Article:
As energy prices worldwide continue to rise, the importance of sustainable building design is more and more apparent. The more popular these building trends become, the more certain technologies emerge as leading sustainable solutions. These are five of the top sustainable technologies being used today to reduce energy bills and minimize environmental impact.
HVAC Monitoring Systems
Because heat fluctuates over the course of a day, older HVAC systems often had difficulty maintaining a consistent interior temperature. While most modern climate control systems automatically adjust to changes in interior temperature there are many other factors which can affect the efficiency of these systems.Now, however, there aresmart HVAC systems on the market which allow building owners to wirelessly monitor and adjust a wide range of vital system statistics, including the system coolant pressure.
While it impossible to replicate the benefits of natural daylight, there are many situations where it just is not feasible to integrate skylights or other daylighting features. In these situations, building owners have begun to integrate LED “skylights” designed to mimic broad spectrum sunlight. These systems often adjust light levels in conjunction with the time of day to replicate the changes in sunlight over time and deliver more of the benefits that exposure to daylight provides.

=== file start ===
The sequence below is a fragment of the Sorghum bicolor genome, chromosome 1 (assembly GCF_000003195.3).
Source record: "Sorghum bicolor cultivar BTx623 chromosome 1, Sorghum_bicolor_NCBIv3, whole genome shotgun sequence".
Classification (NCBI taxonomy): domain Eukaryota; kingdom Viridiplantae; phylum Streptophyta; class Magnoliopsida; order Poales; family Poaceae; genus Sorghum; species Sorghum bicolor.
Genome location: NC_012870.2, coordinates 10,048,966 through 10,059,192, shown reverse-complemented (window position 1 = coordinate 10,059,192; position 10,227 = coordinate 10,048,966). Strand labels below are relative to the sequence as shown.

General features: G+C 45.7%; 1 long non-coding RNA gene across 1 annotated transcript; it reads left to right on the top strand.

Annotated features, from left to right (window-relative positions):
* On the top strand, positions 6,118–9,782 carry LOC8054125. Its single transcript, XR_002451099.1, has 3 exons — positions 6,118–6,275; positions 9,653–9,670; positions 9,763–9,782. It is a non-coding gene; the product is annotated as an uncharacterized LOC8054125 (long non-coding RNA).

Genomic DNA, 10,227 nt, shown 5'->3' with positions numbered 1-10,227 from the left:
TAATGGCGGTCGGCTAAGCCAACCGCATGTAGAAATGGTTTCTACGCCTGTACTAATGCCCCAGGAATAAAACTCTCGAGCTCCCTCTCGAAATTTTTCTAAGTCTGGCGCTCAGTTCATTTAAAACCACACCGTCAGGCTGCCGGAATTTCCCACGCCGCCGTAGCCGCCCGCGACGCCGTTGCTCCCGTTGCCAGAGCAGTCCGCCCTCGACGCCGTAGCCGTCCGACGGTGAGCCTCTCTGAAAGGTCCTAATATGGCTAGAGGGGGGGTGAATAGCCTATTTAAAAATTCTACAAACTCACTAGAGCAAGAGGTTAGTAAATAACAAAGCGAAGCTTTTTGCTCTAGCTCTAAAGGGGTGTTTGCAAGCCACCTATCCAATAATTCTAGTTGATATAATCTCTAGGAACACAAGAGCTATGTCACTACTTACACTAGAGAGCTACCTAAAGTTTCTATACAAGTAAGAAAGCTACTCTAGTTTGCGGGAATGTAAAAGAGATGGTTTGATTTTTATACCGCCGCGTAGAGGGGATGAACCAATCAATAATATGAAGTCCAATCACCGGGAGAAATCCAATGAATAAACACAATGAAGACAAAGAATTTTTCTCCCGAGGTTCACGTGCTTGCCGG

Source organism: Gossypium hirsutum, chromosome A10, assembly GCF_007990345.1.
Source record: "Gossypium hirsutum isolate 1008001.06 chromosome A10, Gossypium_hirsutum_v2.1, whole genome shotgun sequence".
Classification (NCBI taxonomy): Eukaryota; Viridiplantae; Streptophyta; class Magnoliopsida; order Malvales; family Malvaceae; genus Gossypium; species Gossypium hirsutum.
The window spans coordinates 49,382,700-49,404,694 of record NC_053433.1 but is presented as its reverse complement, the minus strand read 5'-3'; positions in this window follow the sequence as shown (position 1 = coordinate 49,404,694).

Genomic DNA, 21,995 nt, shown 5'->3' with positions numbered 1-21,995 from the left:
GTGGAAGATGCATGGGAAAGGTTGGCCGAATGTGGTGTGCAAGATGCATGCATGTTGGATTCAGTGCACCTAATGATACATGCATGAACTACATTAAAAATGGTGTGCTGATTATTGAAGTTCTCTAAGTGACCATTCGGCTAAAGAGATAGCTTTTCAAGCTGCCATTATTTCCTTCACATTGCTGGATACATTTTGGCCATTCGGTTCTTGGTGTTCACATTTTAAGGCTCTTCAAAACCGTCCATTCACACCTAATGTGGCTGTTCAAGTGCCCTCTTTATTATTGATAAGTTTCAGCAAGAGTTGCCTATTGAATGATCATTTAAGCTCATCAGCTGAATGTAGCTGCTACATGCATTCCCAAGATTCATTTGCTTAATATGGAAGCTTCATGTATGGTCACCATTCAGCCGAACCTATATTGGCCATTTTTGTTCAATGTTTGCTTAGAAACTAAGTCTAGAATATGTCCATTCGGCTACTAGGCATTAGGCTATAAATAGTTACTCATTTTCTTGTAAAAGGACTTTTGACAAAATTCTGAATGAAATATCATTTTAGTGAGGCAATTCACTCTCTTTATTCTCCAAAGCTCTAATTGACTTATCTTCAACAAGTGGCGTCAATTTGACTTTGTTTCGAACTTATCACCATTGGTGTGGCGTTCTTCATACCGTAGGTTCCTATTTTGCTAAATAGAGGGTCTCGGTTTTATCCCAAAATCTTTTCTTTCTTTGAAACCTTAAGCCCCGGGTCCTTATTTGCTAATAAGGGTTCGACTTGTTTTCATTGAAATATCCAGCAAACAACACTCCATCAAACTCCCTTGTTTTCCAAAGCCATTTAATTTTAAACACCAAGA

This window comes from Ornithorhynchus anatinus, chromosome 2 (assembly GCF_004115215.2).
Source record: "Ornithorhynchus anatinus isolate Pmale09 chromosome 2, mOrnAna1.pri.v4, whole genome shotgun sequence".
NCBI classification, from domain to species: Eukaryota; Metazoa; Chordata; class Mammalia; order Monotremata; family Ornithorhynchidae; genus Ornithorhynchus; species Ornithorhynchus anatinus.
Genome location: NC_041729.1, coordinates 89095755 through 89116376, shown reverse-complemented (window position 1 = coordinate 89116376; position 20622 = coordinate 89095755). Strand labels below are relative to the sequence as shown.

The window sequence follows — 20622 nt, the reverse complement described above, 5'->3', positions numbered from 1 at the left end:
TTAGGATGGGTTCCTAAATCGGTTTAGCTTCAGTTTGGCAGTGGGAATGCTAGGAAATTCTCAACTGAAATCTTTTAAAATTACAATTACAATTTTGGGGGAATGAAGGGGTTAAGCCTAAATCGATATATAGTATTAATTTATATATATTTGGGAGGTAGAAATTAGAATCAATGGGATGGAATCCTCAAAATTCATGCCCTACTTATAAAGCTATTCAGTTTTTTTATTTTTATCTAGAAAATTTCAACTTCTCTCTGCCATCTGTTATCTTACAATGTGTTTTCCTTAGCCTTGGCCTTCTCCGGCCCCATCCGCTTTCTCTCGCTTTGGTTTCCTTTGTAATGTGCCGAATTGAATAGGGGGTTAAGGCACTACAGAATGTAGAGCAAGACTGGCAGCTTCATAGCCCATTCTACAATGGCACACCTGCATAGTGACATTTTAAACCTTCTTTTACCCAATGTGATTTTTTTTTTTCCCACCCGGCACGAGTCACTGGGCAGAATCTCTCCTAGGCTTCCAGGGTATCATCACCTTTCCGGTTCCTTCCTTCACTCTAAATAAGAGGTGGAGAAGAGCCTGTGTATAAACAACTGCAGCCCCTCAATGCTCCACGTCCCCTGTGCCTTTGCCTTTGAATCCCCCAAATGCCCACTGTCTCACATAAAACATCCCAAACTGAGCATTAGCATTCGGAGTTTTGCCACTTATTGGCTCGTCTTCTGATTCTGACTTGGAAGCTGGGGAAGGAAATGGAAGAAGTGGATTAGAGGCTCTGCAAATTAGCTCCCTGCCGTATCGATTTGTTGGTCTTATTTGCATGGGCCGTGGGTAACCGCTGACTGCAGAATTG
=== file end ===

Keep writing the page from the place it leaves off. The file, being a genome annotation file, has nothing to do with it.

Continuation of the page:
Low Emittance Windows
Glass is one of the most common materials used in modern buildings. Unfortunately, despite their versatility, windows allow for a lot of heat transference, raising HVAC costs. Low emittance or low-e windows are one of the best methods for reducing this issue, creating a more sustainable building design. The glass of these windows is laminated on both sides with a thin thermal coating which reflects short-wave infrared radiation, or, in other words, heat. This helps maintain a stable indoor temperature without using climate control systems.
While the passively designed skylights that consumers are used to have been around for decades, active daylighting methods have also existed largely unnoticed for years. Solar tracking skylights use various proprietary technologies to follow the sun throughout the day, providing up to 10.5 hours of light per day, as opposed to the average of four hours most passive systems provide.
Zero Energy Buildings
Maybe the biggest trend in sustainable building design is the concept of a zero energy, or net-zero building. The U.S. Department of Energy defines a net-zero building as "an energy-efficient building where, on a source energy basis, the actual annual delivered energy is less than or equal to the on-site renewable exported energy." These buildings power themselves through a combination of solar panels, wind turbines, and daylighting systems, and draw zero electricity from the grid.